• Mon. May 20th, 2024

Calabar Port, Despite Constraints, Now Beckons

By Edmund Chilaka, Ph.D.
A view of activities at Calabar Port from midstream

The Calabar Port was constructed and commissioned in 1978 as part of measures to address the shortage of port space and cargo handling infrastructure, which caused the so-called “cement armada” problems of 1976. The port is located along Latitude 4055N and Longitude 80 15.3E. It was originally developed during the colonial era by private merchants. During the civil war, the federal government cited national security imperatives and announced the take-over of all port facilities in the country as part of war exigency. Thus, Calabar port was taken over by the Nigerian Ports Authority (NPA), along with Warri, Burutu, Koko and Bonny ports in the late 1960s, at the heat of the war. From the 1970s to the 1990s, it consisted of the Millerio berth, as the main operational area; Jackson Wharf, for lines vessels and vegetable oil tankers; Mobil Jetty, NNPC Jetty, Calcemco Wharf, operated by Calabar Cement Company; and, the McIver and Matilda wharves, which were used as private terminals.

However, after its post-war reconstruction in 1978, Calabar port occupied 38 hectares of land, situated 55 nautical miles inland from the Atlantic Ocean and measured 150 metres wide, with an average depth of about 5 metres chart datum. Various dredging campaigns along its channel have attempted to deepen the draught even up to 9.2 metres though this was not sustained. Its cargo handling capacity has been put at 1.5 million tonnes while the infrastructures were designed to accommodate vessels of 8,000 GRT to 15,000 GRT. Moreover, Calabar port was equipped with the extra facility of an export processing zone (EPZ) located within port grounds, with additional provision of 34 hectares of land for expansion purposes. Following the nationwide seaport reforms in the new millennium, the port’s three concessions were won by Ecomarine International Ltd, Intels Nigeria Ltd and Addax Shoreline Logistics Ltd. Nevertheless, the major concurrent issue with the operations of the Calabar port has been the problem of shallow draught which hampers the entrance of big ships. Thus, year-round navigability of the port’s channel is not assured and, at 96 nautical kilometres from the fairway buoy, it is a considerable dredging challenge to surmount.

This problem has militated against the growth of cargo throughput for the port, which ordinarily, should be an investor’s haven due to its strategic location as a feasible gateway for the south-south, south-east and north-east markets of Nigeria. The draught limitations mean that ships drawing heavier draughts of 7 metres and above, for example, are restricted from calling at Calabar port. In shipping and maritime circles, the solution to this challenge is capital and maintenance dredging campaigns. In recent memory, the Calabar port has been dredged with fairly remarkable regularity. In 1996, the federal government commissioned the China Civil Engineering and Construction Company to execute capital dredging of the port at a whopping cost of N3 billion. In 2007, the Obasanjo administration awarded a $69 million contract to Jan de Nul and Van Oord to embark on yet another capital dredging of the same port. This latter project ended inconclusively in a dispute about quantity of spoil removed and either one or both contractors angrily demobilized from site. A trail of petitions and variation billings followed as the dispute raged between the federal government, represented by the NPA, and the dredging firms.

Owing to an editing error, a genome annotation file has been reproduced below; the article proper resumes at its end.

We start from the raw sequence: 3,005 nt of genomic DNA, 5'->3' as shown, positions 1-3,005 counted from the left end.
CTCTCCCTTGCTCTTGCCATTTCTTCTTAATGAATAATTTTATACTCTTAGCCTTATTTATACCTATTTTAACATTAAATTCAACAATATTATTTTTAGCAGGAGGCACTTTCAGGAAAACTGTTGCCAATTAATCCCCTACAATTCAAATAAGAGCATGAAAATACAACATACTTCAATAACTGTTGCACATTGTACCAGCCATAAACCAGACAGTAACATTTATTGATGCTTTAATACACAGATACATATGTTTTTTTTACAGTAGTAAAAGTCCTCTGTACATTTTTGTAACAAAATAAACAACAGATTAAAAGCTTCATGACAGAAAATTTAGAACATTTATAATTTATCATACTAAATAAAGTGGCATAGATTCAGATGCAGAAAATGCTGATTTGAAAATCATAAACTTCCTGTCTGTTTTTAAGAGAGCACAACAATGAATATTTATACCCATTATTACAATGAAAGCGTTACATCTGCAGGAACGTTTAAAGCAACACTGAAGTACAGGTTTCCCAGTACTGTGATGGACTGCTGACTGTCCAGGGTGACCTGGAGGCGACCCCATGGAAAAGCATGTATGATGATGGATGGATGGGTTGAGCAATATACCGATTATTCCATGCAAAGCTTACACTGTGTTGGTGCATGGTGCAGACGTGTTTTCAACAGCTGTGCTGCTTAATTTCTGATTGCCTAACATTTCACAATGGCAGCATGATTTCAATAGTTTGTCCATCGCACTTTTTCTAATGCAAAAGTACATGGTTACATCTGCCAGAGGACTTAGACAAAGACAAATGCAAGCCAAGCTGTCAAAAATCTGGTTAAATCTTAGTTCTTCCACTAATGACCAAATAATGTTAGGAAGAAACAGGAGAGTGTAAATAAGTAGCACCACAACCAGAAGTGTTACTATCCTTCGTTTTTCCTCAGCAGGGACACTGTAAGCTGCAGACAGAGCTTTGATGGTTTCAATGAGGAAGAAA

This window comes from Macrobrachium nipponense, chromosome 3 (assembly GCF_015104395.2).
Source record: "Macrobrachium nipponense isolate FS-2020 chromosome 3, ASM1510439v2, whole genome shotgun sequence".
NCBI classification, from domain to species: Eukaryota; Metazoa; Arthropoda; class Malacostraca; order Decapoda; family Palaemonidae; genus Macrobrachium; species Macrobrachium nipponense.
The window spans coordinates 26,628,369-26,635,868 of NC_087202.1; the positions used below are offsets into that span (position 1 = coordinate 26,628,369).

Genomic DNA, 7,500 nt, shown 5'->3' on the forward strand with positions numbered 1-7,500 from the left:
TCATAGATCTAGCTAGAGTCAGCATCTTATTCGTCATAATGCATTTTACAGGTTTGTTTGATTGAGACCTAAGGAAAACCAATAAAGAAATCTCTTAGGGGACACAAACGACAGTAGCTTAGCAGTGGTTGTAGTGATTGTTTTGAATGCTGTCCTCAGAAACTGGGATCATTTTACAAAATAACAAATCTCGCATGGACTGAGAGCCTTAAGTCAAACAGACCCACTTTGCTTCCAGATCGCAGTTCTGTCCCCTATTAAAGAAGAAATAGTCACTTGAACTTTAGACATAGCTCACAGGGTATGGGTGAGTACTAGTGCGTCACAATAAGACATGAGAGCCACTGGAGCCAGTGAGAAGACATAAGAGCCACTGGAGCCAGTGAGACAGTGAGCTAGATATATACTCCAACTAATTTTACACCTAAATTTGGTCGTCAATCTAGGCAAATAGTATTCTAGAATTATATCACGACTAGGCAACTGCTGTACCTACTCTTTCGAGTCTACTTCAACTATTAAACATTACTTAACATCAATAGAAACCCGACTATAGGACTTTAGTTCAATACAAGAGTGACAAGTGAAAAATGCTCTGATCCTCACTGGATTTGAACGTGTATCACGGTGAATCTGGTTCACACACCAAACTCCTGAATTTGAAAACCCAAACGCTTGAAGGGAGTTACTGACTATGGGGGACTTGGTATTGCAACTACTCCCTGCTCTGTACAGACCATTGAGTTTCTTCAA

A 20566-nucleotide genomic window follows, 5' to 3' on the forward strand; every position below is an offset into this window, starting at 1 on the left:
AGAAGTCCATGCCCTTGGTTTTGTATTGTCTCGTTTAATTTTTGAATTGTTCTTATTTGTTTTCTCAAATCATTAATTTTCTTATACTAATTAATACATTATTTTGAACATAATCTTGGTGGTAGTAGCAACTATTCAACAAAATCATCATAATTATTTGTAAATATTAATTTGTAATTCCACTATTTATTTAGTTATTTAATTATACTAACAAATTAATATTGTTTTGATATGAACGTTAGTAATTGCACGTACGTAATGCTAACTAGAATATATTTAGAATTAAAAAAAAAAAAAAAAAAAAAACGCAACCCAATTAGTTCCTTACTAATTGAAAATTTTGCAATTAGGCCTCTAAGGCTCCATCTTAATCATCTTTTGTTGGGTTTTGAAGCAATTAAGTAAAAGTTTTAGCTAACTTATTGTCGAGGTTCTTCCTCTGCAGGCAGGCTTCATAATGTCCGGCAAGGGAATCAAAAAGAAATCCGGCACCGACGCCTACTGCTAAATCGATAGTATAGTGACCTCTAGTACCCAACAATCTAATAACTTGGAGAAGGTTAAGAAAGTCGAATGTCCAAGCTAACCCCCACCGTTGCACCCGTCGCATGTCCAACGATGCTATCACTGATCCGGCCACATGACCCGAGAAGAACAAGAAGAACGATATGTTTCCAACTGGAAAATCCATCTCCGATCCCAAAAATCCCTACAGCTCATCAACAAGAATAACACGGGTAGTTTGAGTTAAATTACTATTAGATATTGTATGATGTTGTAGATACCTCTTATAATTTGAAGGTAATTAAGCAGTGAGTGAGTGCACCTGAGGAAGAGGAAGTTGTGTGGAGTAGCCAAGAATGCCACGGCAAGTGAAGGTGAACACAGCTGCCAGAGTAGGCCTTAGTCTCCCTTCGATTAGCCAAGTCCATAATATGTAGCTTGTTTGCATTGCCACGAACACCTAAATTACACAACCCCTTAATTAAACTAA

One may ask why the Calabar channel is seemingly dogged by protracted high-cost capital dredging campaigns instead of the normal downgrade to the cheaper maintenance mode after the first round of capital dredging? The origin of the problem lies with the geographical morphology of the Calabar River itself. According to experts, the catchment arc of the river falls within the heavy rainfall forest region, which records as much as 10 months of rainfall per annum, thereby causing much leaching and erosion on the surrounding land. The run-off water reaches the Calabar River with lots of materials carried into it by tributaries such as Cross River, Great and Little Kwa River and the Mbo River. Moreover, the tidal range along Calabar River is about 3.0 metres, the highest in the country, and the meeting of the heavier salt water from the sea with the fresh water from the Calabar River during flood and ebb tide causes heavy siltation along the channel. Moreover, the section around Tom Shot shoal, the natural barrier through which the access channel was cut, records very shallow depths of -5.0 metres and contributes much siltation. In fact, survey logs from the dredging firms in 2003 and 2007 showed that not less 2.49 million cubic metres of spoil was estimated to be scooped from this section alone. To worsen matters, dredged materials from the Calabar River were dumped in a deep section of the same river, unlike the situation in Lagos and Bonny where spoil disposal is usually at sea. With time, some of the dumped spoil at the Calabar River migrate to the dredged channel to increase the siltation.

A ship berthed at Calabar Port. In the background, containers can be seen.

Unfortunately, the volume of commercial activities at the Calabar River is not the same with Lagos and Port Harcourt where international vessel calls are recorded in the hundreds and therefore readily justify the committal of dredging dollars. Of the six port complexes in the country, Calabar Port records the lowest number of ship calls and cargo throughput. For example, in 2013, of the 5,185 oceangoing vessels that called at all Nigerian ports, Calabar port handled 197 ships while Lagos Port Complex (LPC, that is, Apapa port) and Tin Can Island Port (TCIP) handled 3,223 and the rest went to the other ports. In terms of cargo throughput in the same year, LPC and TCIP handled 12,462,777 metric tonnes of dry bulk and general cargoes with 1,526,551 TEUs of containers, while Calabar port handled 397,662 metric tonnes of dry bulk and general cargoes with 621 TEUs of containers. In 2014, there was a general increase in Nigeria’s maritime trade at all the ports with the result that 5,541 ships with combined Gross Registered Tonnage (GRT) of 147,852,920 called at the ports. Of this number, LPC and TCIP again led by a very wide margin of 86,980,745 GRT (an increase of 12 per cent over the 2013 performance), while Calabar Port also increased to 4,085,903 GRT (an increase of 46.3 per cent over the 2,792,488 GRT recorded in the previous year. A sample of the ports’ performance in the handling of refined petroleum products showed that in 2013, for example, LPC and TCIP received 13,023,584 metric tonnes of the white products while Calabar port received 1,318,405 metric tonnes, a mere 10 per cent of the latter’s operation.

Alhaji Abdullahi Habib, NPA MD.